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London Book Fair review

30 April 2009

A FlanimalLast week was the London Book Fair, attended by publishers, authors and Flanimals (pictured, right).

It was interesting to see how digital books were received at the fair. There was an area at the back of the hall given over to ebooks and digital publishing, and the seminars there were packed out. But it seemed to be led by the technology, rather than the content. There were plenty of firms who could help you to repurpose and distribute your content for mobile platforms (including the iPhone and Sony Reader), but I didn't notice anybody promoting digital content.

I didn't see any discussion about how ebooks can be different to print books. A certain amount of this is built into the device (eg searchability), but there is lots of potential to create new types of content based on the written word. Mindsportlive is developing iPhone apps based on its card packs, including '52 Ways to Beat Stress', but it was very much the exception.

It's partly the nature of shows like this that means major publishers would sideline their digital offerings. If you're negotiating rights, a printed book looks more impressive. Experienced publishers can get a measure of the content quickly. With ebooks, you can't tell how big they are, how well proofread they are in the middle, whether the book's consistently structured and so on without flicking through a lot of virtual pages. There's not a 'flick through until something catches my eye' button on any of the devices I've seen. Also, since the ebooks are often sold directly, they probably don't belong at a show that's partly about negotiating print book distribution and sales with intermediaries.

One company from Russia has an interesting proposition for interactive physical products - it markets hardback comic books for adults, with an enclosed music CD and CD-Rom. On the CD-Rom is a Flash animation that brings the comic book to life, and the CD contains atmospheric music that goes with the story. The project has been led by the music, with the creator being a musician first and commissioning illustration to expand on his work, which is an interesting way to create value at a time when it's increasingly difficult to sell music. For more information, check out the Ylotana website.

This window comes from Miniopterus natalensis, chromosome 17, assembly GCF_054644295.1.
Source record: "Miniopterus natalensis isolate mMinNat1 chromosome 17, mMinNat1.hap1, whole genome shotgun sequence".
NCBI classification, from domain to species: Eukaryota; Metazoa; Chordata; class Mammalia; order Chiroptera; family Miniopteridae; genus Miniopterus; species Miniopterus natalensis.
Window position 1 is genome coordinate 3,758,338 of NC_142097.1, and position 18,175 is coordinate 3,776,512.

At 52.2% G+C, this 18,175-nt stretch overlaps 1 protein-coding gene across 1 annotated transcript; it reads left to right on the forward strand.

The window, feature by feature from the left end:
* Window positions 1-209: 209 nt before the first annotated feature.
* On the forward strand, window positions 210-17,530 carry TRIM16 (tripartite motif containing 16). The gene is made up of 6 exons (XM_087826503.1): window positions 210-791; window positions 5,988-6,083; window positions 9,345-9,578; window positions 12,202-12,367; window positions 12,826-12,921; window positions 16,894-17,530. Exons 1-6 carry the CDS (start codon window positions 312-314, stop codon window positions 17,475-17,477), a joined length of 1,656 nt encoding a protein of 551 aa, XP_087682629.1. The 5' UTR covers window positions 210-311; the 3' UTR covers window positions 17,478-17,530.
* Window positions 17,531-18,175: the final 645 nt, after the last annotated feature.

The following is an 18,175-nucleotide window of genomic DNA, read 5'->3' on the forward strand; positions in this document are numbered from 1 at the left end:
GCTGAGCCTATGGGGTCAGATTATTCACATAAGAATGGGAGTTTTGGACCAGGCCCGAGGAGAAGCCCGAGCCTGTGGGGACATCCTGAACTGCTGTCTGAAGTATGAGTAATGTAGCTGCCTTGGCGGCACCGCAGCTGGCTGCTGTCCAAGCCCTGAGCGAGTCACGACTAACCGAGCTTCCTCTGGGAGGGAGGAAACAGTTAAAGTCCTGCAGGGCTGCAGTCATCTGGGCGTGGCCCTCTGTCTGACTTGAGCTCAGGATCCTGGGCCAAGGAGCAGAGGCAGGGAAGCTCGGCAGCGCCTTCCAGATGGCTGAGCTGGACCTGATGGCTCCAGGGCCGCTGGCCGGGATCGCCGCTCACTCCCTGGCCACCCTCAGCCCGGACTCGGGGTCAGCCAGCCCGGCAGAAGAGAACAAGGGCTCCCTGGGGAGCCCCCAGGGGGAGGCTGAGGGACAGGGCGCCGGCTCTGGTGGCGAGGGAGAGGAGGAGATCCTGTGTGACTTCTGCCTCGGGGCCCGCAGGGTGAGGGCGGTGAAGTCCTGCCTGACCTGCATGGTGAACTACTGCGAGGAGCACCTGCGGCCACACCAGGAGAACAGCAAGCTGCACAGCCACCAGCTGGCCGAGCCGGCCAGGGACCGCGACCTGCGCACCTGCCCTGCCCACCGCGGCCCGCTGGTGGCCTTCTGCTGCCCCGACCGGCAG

The Espresso Book Machine for printing on demand attracted a lot of attention. The Blackwell bookshop in Charing Cross Road will now be able to print books on demand using the machine, which was demonstrated at the fair. The device is a great way to increase effective footage in an expensive store, and it means many books need never go out of print. But it also transforms the bookseller into a book distributor. Surely the point of a bookshop is that you can browse and discover new titles you wouldn't have otherwise read? Isn't the idea that the bookshop can sell you books you didn't already know about? Print on demand is likely to require the shopper to ask for a specific book to be printed, although it is theoretically possible for displays to be mounted to showcase print-on-demand books, enabling infinite sales based on one shelf copy.

Other news from the show: Simon Pegg's writing a book for publication in October (hurrah!). It's an autobiography/memoir (err... okay). Enid Blyton is coming back from the dead with six new stories being ghostwritten in her (presumably trademarked) name. She wrote over 700 stories when she was alive, so you wouldn't think there would be a need for this. I wonder whether we'll see the day when John LennonTM releases a new album? Perhaps we have more respect for the personal creativity of songwriters than we do of book authors. Or perhaps it just needs another fifty years before The Beatles, Pink Floyd, Led Zepellin and Abba become brand names attached to ghostwritten work.

While at the show, I got some useful feedback on my novel University of Death from successful self-publishers, including Pauline Rowson, who writes and publishes crime fiction and business books. She has given me some great ideas for how I can make the book (or my next book) more marketable. Shows like this are always a good opportunity to pick up new ideas - I came back home with more ideas than I know what to do with.

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Hi Sean,

thanks for mentioning the psychology training cards.

Hope you are well.

I Look to speaking soon,

best wishes
Hi Sam. thanks for dropping in!

Best wishes
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